We've long been aware of facebook overshares via lamebook, but a new website, openbook, makes clear just how vulnerable your information is, by allowing you to search facebook statuses for questionable phrases like "cheated on test" and "I hate my boss." You may have noticed the way facebook is trying to take your privacy control away from you when it required you to "connect" with your work info and interests in order to keep them listed on your profile. "Connections," unlike the information listed in your extended profile, are public information.
You can see graphically just how much facebook has eroded your privacy over the years through this neat-o blooming flower of overexposure. Some have had enough, and there's a growing wave of discontent, with many users deleting their profiles, or threatening to. Internet entrepreneur Jason Calacanis is on a mission against facebook, after deciding in late 2009 that the company wasn't trustworthy due to its new privacy defaults. But he's far from the only one. Gizmodo has offered up ten reasons why you should quit facebook, including its leaders' demonstrated questionable ethics and "war on privacy," but also arguing that even if facebook wanted to protect your privacy, recent technical gaffes show they just aren't competent enough to.
But the question is, why would facebook act like this? Don't they have a business motivation to keep us, its customers, happy by protecting our privacy? In a word, no. The thing is, we, the users, are not facebook's customers. Its customers are the advertising companies they sell our data and page space to. That's what's wrong with facebook, and that's why its mistreatment of users is going to get worse before it gets better. The website they need to sell is one that is most profitable and appealing to advertisers, not to users. Facebook doesn't make money by having lots of users. Facebook makes money by having lots of users a) looking at lots of ads and b) putting up lots of information it can sell to advertisers. You are not the customer; you're the product. Your data and your attention are the goods facebook trades in with its real customers, ad-buying companies. As for users, they need to keep us just happy enough that we don't revolt, and take our money-making eyes elsewhere. Which is why facebook was so smart (read: evil) to wait until it had become an essential and irreplaceable form of communication before hacking away at the user experience.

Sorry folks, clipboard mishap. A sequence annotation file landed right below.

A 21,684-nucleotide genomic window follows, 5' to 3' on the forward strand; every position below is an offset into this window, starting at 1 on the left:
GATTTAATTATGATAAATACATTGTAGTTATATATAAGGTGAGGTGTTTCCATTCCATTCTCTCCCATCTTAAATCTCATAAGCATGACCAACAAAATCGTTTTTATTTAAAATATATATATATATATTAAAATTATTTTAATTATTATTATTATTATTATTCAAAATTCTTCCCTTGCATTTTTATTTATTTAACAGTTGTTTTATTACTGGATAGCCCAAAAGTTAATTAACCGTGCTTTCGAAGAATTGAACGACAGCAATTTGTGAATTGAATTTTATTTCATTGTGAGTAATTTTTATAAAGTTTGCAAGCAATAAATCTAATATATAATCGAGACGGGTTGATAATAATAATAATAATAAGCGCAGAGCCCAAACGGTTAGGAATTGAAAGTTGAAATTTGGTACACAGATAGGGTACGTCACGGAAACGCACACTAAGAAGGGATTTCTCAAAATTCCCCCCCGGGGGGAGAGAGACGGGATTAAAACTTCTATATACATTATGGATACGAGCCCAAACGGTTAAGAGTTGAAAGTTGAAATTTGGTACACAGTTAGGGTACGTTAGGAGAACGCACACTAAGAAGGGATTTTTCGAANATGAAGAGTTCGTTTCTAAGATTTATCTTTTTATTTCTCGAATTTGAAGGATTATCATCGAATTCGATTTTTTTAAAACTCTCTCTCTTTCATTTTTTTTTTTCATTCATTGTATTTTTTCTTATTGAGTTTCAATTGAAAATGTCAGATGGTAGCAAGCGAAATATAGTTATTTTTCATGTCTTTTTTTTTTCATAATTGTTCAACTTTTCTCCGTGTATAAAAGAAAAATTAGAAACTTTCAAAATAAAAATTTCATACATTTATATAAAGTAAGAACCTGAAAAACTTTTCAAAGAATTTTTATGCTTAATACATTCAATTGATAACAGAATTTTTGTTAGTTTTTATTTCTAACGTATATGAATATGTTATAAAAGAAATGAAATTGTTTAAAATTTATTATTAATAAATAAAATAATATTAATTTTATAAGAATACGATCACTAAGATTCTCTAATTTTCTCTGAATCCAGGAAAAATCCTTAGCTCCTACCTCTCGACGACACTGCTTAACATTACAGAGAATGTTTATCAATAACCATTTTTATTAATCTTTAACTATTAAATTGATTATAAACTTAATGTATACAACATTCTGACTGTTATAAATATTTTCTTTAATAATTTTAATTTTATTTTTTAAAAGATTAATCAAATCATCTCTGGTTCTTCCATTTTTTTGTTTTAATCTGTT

What this means is that to make real inroads in fighting back against facebook's careless mistreatment of its users, we need to "unionize"--to threaten to leave in large enough numbers that they'll listen to our concerns. Because otherwise, facebook will keep doing whatever it can to keep serving advertisers juicy tidbits of our private information--your life on a silver platter. This IM exchange from a just-starting-out Mark Zuckerberg certianly doesn't help inspire confidence:
Zuck: Yeah so if you ever need info about anyone at HarvardFor those who are concerned, a new startup is out to create a "facebook killer" social networking site, and has raised about $200,000 more than their initial $10,000 funding goal. In the meantime, everyone should visit this site and perform a privacy checkup of their facebook settings in an easy, transparent way--something facebook itself doesn't allow. And, if you decide to leave, follow these steps to permanently delete your account, not just deactivate, which keeps all the data out in the ether. Just know that there's no way of checking if facebook has really deleted your information, leading some tech bloggers to dub facebook a modern-day Hotel California.
Zuck: Just ask.
Zuck: I have over 4,000 emails, pictures, addresses, SNS
[Redacted Friend's Name]: What? How'd you manage that one?
Zuck: People just submitted it.
Zuck: I don't know why.
Zuck: They "trust me"
Zuck: Dumb fucks.